TAMPA — A county judge rejected a proposed plea deal Tuesday for a pair of men accused of streaking onto the football field at Raymond James Stadium during the final quarter of Super Bowl LV.
An attorney for Yuri Andrade and Douglas Schaffer said they had reached an agreement with prosecutors to plead guilty to misdemeanor trespassing charges for their Feb. 7 streaking stunt. In exchange, they would serve six months of probation, complete 25 community service hours, pay off court costs and write a letter of apology to the National Football League.
That was unacceptable, said Hillsborough County Judge Jack Gutman.
“I am familiar with these cases, as is most of the world,” the judge said. “I’m not prejudging the case. However, I look at the probable cause on every case. They can have a trial. But the way I view this situation — I saw the video — they exposed multiple individuals to injury that had to chase Mr. Andrade, that had to dive, that had to tackle him. It was a dangerous situation.”
Attorney Luis Cartaya struggled to negotiate with the judge. He asked if Gutman might accept more community service hours or a donation, in lieu of having his client face trial.
The judge wouldn’t budge.
“There are trespassing cases and then there are trespassing cases,” Gutman said. “I’m sure you, like most of the country, watched the video of what transpired at the Super Bowl. You watched a number of private security guards chasing this individual, watched members of law enforcement that had to dive to tackle this individual to arrest him. They could have seriously hurt themselves diving to have to tackle your client.”
Neither defendant attended Tuesday’s court hearing, which was held via Zoom video conference.
Speaking of Andrade specifically, Gutman said, he was inclined to give him a heavier sentence, which would likely include a year of probation, more community service and a fine.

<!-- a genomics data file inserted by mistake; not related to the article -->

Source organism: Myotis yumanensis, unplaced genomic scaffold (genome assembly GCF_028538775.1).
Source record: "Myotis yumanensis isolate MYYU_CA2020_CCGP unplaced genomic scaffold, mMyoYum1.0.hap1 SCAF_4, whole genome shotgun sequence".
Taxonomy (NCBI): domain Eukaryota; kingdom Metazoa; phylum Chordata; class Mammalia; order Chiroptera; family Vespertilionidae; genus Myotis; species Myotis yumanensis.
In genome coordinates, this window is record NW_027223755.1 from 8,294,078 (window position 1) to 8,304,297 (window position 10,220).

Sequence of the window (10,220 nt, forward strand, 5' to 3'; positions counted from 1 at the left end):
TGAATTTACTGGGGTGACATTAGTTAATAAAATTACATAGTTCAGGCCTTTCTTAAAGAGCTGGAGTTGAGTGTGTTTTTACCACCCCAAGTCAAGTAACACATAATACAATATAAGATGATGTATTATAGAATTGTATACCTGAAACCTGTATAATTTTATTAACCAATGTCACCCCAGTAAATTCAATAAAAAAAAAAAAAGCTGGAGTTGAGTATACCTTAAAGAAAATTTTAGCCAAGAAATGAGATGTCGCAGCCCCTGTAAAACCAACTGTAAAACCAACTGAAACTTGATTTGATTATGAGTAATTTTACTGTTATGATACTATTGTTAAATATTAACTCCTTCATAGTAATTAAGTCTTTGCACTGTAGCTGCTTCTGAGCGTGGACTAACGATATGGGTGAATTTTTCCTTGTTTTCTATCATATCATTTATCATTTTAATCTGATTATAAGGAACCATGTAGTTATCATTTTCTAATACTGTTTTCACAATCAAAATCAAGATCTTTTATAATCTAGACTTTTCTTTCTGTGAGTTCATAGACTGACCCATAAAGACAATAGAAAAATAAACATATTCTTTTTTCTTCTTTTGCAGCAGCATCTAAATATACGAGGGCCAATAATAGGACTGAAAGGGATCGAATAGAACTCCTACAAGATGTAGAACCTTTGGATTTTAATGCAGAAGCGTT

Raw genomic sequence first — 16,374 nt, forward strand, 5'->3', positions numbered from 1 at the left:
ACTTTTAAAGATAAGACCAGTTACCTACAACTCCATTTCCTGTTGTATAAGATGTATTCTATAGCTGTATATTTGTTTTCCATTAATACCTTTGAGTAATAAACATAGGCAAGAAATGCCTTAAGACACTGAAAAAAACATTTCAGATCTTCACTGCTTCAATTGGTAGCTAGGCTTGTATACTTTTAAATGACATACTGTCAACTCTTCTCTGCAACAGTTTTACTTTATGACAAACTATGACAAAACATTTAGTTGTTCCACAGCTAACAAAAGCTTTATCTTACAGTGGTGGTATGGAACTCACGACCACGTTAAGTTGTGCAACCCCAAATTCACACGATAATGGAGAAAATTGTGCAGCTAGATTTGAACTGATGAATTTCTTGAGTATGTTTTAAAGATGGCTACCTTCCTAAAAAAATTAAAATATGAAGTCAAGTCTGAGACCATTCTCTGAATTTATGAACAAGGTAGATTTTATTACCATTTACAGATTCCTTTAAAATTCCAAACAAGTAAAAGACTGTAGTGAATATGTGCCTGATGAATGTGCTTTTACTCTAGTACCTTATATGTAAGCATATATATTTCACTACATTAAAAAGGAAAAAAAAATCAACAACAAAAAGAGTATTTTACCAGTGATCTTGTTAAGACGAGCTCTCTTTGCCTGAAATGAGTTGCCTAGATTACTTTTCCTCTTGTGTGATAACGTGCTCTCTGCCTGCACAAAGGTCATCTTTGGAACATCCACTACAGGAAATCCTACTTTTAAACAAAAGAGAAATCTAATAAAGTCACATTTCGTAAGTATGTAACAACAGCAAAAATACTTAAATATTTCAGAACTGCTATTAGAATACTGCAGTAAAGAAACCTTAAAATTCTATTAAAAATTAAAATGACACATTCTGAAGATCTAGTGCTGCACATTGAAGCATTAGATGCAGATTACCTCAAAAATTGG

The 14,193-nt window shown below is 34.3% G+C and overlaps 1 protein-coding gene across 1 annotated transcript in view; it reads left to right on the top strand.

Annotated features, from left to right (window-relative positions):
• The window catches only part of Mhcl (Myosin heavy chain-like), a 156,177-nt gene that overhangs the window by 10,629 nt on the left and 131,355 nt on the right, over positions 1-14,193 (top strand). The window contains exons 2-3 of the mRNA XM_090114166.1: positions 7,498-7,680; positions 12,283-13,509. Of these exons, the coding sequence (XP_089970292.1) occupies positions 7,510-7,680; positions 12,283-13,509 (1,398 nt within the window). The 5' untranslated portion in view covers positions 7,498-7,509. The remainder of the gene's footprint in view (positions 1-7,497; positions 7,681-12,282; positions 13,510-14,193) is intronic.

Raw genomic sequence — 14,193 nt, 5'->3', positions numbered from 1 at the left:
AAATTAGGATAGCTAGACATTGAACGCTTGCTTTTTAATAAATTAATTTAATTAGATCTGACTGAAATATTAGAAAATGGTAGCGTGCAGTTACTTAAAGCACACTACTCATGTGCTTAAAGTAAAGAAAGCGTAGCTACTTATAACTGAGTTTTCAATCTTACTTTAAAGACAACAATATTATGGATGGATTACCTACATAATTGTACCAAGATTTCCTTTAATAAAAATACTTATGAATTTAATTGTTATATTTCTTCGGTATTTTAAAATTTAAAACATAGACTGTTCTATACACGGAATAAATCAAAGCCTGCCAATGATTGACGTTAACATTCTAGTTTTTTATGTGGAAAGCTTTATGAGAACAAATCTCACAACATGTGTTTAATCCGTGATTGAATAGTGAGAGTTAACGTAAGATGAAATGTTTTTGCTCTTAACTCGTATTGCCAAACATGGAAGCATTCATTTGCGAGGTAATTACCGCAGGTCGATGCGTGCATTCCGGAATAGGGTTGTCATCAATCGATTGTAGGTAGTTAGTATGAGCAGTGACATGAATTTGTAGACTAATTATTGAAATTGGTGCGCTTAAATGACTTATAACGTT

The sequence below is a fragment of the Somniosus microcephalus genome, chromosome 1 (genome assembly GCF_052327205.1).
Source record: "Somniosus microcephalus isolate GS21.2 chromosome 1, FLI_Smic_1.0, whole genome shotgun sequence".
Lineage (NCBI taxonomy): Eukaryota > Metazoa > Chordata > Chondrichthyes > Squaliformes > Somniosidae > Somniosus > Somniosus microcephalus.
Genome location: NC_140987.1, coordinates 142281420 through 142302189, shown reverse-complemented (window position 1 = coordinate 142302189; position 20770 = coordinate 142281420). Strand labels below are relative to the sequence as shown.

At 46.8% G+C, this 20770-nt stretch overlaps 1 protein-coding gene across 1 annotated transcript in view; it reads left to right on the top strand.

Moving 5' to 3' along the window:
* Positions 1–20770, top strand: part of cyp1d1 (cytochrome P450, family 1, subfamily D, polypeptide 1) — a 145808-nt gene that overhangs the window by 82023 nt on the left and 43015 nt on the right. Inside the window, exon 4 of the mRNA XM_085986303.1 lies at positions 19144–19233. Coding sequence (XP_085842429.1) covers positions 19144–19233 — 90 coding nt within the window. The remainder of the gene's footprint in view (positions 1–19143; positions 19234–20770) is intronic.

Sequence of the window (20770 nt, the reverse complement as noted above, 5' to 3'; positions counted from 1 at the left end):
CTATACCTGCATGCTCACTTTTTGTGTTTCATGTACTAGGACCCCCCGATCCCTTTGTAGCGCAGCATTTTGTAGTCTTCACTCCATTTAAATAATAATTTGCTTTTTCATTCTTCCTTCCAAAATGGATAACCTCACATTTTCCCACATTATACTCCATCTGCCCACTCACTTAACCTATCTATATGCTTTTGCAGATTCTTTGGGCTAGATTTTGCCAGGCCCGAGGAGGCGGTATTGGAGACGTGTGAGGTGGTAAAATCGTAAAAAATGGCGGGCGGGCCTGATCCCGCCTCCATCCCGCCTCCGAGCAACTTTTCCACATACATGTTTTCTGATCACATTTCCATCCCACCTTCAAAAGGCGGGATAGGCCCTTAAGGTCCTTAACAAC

“He’s going to understand the consequences of his actions, if he’s found guilty,” Gutman said. “This is not going to be a walk in the park for him.”
The judge rescheduled the case for May, giving the attorneys time for further discussions. But the offer he heard, the judge said, “is not in the best interest of the fair administration of justice.”
“I will not accept a plea that I think is too lenient,” he said.
The world first glimpsed Yuri Andrade near the 40-yard line at Raymond James Stadium. Clad in yellow sneakers and a hot pink women’s swimsuit emblazoned with the name of an adult website, he dashed across the field in the fourth quarter of Super Bowl LV.
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Thousands of spectators hollered as Andrade spun away from a security officer’s grasp and tread past the 50-, 40- and 30-yard lines. Nearing the end zone, he raised his arms in victory before Hillsborough County Sheriff’s Deputy Clinton Stearns, a former footballer, plowed into Andrade’s side and took him to the ground.
The streaker seen ‘round the world spent a night in jail.
Andrade gave interviews after his release from jail, including one to the Tampa Bay Times. He described how he and Schaffer planned the gag with another man, Vitaly Zdorovetskiy, who runs a YouTube channel featuring pranks and public stunts. Zdorovetskiy himself had tried to streak at previous Super Bowls, but was too recognizable, he said.
The pair also described placing sports bets ahead of time on whether a streaker would be seen at the game.
Andrade told the Times that he and Schaffer studied stadium schematics, made maps of escape routes and scrutinized similar stunts that had failed, before attending the big game. With a few minutes remaining before the Tampa Bay Buccaneers claimed a 31-9 victory over the Kansas City Chiefs, Schaffer ran onto the field first, distracting security officers, before Andrade began his run.
More than 96 million people saw the prank live on CBS.